Guest Editorial By Beverly Hills Councilmember John Mirisch – Fixing Metro, One Board Member At A Time
Special to The Courier…
By John Mirisch
Last week’s election of our Metro Board representative would almost have to seem like inside baseball to most people not familiar with the process and/or the specifics of our Metro representation. I’m going to try to shed some light on the process and why the outcome of last week’s election in Carson – in which Inglewood Mayor James Butts was selected for a four year term to replace Santa Monica city councilmember Pam O’Connor — was a big win for both Beverly Hills and the entire region.
The Metro Board consists of 13 members: the 5 county supervisors, the mayor of Los Angeles and three of his appointees, as well as 4 representatives from the other 87 cities in the County. The City of Los Angeles has around 3.9 million inhabitants, while the rest of the County has about 6.2 million residents. The county is divided into four geographic areas; Beverly Hills belongs to the Southwest Corridor sub-region, which consists of 15 cities in the South Bay Council of Governments and 4 Westside cities (BH, WeHo, Santa Monica and Culver City).
Even with this most basic information, one can easily see that with its 3.9 million residents out of a population of over 10 million, Los Angeles is grossly over-represented on the Metro Board. In fact, the weighted vote of Los Angeles counts for almost 60% more than the weighted vote of the rest of the county (leaving out the supervisors, who are supposed to represent the entire county, including Los Angeles itself).
This systemic underrepresentation of the vast majority of residents in Los Angeles County quite naturally leads to a decision-making process within Metro which is by its very nature unfair. It also explains why many feel that Los Angeles tends to get more than its share of Metro money and transit projects – even beyond its size and physical layout – and why many of the smaller cities and various constituent groups are frustrated with Metro’s top-down arrogance.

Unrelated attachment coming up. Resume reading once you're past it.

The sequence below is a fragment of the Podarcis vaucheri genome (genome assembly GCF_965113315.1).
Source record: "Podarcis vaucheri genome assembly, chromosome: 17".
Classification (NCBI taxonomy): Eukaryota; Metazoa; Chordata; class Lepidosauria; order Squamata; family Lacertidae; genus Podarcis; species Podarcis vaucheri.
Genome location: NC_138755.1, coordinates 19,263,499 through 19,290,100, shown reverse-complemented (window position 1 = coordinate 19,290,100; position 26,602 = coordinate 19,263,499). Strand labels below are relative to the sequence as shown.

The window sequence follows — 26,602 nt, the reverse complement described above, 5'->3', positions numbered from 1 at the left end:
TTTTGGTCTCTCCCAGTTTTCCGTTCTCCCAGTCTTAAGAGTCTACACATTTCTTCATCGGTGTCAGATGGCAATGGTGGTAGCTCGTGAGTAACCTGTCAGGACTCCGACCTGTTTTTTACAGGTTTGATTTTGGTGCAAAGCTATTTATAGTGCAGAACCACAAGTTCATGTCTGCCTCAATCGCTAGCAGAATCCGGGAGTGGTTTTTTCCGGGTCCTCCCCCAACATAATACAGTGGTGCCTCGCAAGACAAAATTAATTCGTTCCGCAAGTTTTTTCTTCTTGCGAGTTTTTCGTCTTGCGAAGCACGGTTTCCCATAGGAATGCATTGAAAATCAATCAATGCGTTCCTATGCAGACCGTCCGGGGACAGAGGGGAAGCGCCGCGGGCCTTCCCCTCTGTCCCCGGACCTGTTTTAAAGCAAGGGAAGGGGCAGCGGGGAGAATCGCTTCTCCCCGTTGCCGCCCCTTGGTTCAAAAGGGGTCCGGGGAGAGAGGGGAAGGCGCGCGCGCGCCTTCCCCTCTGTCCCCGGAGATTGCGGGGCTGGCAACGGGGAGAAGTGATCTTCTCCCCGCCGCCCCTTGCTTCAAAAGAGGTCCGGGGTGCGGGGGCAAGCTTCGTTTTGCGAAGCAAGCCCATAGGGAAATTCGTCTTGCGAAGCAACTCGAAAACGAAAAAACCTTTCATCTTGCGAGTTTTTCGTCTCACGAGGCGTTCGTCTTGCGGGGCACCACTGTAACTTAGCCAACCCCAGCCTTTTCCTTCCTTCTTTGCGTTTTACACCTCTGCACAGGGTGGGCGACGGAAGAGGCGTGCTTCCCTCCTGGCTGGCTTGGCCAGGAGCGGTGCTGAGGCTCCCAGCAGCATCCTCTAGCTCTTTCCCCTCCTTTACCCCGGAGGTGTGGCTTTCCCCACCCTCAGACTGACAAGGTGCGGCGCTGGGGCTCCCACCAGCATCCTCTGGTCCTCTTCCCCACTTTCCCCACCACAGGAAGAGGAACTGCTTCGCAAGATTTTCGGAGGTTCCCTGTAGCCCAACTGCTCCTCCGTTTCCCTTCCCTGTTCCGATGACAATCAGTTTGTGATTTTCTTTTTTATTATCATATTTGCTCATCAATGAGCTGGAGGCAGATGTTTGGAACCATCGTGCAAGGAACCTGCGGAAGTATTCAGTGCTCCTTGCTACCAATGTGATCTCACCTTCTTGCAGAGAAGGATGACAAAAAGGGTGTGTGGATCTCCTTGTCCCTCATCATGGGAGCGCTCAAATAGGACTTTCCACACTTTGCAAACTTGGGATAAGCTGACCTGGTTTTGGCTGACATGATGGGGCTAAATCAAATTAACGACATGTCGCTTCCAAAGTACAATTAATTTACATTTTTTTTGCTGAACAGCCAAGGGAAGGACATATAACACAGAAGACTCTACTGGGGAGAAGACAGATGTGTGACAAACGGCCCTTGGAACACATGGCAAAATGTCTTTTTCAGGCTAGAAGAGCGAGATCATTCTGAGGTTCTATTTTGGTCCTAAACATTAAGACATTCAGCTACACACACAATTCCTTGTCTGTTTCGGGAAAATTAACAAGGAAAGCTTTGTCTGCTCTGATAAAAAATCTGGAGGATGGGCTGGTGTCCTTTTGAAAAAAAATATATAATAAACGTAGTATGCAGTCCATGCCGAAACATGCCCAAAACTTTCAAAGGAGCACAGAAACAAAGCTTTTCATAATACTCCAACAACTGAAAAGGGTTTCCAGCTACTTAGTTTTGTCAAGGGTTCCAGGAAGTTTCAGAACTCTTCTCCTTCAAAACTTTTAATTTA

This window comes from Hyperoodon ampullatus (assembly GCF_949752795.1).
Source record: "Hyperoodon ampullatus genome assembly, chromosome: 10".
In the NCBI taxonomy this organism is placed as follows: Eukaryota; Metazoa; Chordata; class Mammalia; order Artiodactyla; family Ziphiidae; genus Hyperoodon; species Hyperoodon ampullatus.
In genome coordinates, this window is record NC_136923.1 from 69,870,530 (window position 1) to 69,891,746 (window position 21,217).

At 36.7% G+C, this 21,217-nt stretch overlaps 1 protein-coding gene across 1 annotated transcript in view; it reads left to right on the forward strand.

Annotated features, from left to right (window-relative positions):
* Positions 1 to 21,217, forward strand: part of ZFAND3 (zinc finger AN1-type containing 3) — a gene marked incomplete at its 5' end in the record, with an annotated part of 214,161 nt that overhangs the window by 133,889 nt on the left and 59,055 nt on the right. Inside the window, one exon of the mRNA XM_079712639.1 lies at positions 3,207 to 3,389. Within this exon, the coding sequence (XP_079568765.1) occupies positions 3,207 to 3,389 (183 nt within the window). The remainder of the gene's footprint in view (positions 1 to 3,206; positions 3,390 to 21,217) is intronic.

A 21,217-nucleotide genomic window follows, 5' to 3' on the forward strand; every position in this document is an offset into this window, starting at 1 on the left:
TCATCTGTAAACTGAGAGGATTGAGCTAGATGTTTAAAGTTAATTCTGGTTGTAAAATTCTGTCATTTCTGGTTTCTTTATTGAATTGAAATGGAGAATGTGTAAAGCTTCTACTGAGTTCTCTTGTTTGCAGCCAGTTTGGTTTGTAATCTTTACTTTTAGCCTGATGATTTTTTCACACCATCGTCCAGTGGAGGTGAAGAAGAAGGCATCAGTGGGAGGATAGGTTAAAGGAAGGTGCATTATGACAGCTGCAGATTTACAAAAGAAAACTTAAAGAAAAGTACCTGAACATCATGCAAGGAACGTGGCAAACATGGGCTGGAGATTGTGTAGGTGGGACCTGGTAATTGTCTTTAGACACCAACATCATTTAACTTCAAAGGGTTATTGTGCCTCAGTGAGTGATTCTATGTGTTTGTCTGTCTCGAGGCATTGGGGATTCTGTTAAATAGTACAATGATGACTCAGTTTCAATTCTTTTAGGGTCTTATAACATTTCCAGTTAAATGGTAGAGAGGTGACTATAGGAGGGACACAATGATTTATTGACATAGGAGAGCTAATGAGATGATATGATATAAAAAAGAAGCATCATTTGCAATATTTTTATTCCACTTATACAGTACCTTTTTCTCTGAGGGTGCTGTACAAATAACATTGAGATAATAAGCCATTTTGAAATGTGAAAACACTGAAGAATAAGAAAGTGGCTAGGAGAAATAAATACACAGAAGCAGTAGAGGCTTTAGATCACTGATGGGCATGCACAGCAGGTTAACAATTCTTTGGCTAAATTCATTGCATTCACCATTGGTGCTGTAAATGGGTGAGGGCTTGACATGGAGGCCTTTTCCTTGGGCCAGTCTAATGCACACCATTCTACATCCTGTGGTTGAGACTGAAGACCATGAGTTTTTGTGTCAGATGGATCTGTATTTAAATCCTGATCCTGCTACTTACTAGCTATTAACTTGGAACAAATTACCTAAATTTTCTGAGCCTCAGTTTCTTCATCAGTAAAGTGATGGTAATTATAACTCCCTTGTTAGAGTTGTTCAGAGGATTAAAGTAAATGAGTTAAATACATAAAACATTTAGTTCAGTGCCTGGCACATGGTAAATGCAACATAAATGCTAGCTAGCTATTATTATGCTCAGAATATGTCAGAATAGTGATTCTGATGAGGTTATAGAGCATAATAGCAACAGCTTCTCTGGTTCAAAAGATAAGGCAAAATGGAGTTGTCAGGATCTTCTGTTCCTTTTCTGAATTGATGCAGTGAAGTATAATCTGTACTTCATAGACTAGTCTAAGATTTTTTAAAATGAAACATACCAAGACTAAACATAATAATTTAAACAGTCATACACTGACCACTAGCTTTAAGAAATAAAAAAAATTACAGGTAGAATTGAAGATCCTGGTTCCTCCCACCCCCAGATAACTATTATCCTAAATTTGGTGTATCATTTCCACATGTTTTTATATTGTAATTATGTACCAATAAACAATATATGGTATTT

Our sub-region has been represented for the past 13 years by O’Connor, who has never before faced a challenge. Serving on the Metro Board is a lot of work and I appreciate Pam’s willingness to serve for all those years.
But it was most certainly time for a change – for a number of reasons.
Regrettably, Pam was not a friend of Beverly Hills. She was dismissive of our concerns regarding the routing of the Purple Line and refused to even come visit the campus of Beverly Hills High School to see first-hand what the issues were. When we – the schools and City – reached a mediated settlement with the Federal Transportation Authority, the Department of Justice, and Metro senior staff, which would have ended all litigation, she refused to support the agreement, instead preferring continued litigation.
But beyond that, as several of our colleagues noted, Pam seemed more focused on carrying the water of Metro’s central bureaucracy than the entire sub-region she was supposed to represent. As I canvassed the cities in our sub-region over the past several weeks, I could tell that there was palpable frustration with the way the entire area had been represented. Pam remained vocally uncommitted to do anything about our collective disenfranchisement on the Metro Board. Other cities felt blown off, ignored or worse. The South Bay continues to be a “net donor” area, meaning they are paying more into the Metro pot than they are getting back in infrastructure. Quite simply, their transit needs are not being adequately met. This just isn’t fair, and after 13 years of a Westside Metro Board representative it was finally time for the South Bay to have a chance.